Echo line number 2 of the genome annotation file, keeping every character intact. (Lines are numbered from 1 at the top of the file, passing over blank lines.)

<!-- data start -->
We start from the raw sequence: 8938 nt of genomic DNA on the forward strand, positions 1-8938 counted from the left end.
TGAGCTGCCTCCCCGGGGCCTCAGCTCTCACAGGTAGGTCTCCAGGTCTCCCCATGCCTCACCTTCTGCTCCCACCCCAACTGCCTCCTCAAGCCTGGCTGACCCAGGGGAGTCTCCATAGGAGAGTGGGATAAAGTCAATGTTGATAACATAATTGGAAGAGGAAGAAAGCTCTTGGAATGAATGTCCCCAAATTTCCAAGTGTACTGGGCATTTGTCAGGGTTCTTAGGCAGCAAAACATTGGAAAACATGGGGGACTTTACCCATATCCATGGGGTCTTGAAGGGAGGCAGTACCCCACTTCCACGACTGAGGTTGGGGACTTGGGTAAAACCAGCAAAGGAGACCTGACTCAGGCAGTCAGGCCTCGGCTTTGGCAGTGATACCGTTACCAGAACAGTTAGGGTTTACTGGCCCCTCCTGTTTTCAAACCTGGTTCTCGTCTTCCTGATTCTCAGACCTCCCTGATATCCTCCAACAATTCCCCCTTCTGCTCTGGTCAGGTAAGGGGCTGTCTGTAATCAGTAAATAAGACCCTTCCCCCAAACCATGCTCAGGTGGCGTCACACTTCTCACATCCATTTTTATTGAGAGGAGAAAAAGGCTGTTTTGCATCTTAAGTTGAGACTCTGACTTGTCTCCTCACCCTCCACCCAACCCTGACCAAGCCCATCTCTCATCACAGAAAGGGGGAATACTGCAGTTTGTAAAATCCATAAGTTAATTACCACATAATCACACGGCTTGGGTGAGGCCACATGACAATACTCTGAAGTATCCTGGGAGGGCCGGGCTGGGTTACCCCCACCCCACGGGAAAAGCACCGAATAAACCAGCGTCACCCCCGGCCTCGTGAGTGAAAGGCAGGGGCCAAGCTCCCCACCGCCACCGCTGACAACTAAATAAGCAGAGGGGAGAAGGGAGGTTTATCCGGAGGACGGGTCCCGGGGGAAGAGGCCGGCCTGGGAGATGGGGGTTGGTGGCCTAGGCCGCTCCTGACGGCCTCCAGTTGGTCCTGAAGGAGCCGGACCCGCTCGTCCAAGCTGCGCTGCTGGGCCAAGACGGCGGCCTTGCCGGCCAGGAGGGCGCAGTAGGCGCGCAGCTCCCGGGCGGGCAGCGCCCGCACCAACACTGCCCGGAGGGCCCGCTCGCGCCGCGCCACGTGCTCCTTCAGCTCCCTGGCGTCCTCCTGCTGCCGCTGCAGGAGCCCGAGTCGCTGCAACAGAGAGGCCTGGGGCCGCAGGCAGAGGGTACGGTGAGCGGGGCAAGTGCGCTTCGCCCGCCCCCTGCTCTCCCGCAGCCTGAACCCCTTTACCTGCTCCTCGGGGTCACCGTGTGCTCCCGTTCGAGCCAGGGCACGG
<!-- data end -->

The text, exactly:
TGAGCTGCCTCCCCGGGGCCTCAGCTCTCACAGGTAGGTCTCCAGGTCTCCCCATGCCTCACCTTCTGCTCCCACCCCAACTGCCTCCTCAAGCCTGGCTGACCCAGGGGAGTCTCCATAGGAGAGTGGGATAAAGTCAATGTTGATAACATAATTGGAAGAGGAAGAAAGCTCTTGGAATGAATGTCCCCAAATTTCCAAGTGTACTGGGCATTTGTCAGGGTTCTTAGGCAGCAAAACATTGGAAAACATGGGGGACTTTACCCATATCCATGGGGTCTTGAAGGGAGGCAGTACCCCACTTCCACGACTGAGGTTGGGGACTTGGGTAAAACCAGCAAAGGAGACCTGACTCAGGCAGTCAGGCCTCGGCTTTGGCAGTGATACCGTTACCAGAACAGTTAGGGTTTACTGGCCCCTCCTGTTTTCAAACCTGGTTCTCGTCTTCCTGATTCTCAGACCTCCCTGATATCCTCCAACAATTCCCCCTTCTGCTCTGGTCAGGTAAGGGGCTGTCTGTAATCAGTAAATAAGACCCTTCCCCCAAACCATGCTCAGGTGGCGTCACACTTCTCACATCCATTTTTATTGAGAGGAGAAAAAGGCTGTTTTGCATCTTAAGTTGAGACTCTGACTTGTCTCCTCACCCTCCACCCAACCCTGACCAAGCCCATCTCTCATCACAGAAAGGGGGAATACTGCAGTTTGTAAAATCCATAAGTTAATTACCACATAATCACACGGCTTGGGTGAGGCCACATGACAATACTCTGAAGTATCCTGGGAGGGCCGGGCTGGGTTACCCCCACCCCACGGGAAAAGCACCGAATAAACCAGCGTCACCCCCGGCCTCGTGAGTGAAAGGCAGGGGCCAAGCTCCCCACCGCCACCGCTGACAACTAAATAAGCAGAGGGGAGAAGGGAGGTTTATCCGGAGGACGGGTCCCGGGGGAAGAGGCCGGCCTGGGAGATGGGGGTTGGTGGCCTAGGCCGCTCCTGACGGCCTCCAGTTGGTCCTGAAGGAGCCGGACCCGCTCGTCCAAGCTGCGCTGCTGGGCCAAGACGGCGGCCTTGCCGGCCAGGAGGGCGCAGTAGGCGCGCAGCTCCCGGGCGGGCAGCGCCCGCACCAACACTGCCCGGAGGGCCCGCTCGCGCCGCGCCACGTGCTCCTTCAGCTCCCTGGCGTCCTCCTGCTGCCGCTGCAGGAGCCCGAGTCGCTGCAACAGAGAGGCCTGGGGCCGCAGGCAGAGGGTACGGTGAGCGGGGCAAGTGCGCTTCGCCCGCCCCCTGCTCTCCCGCAGCCTGAACCCCTTTACCTGCTCCTCGGGGTCACCGTGTGCTCCCGTTCGAGCCAGGGCACGG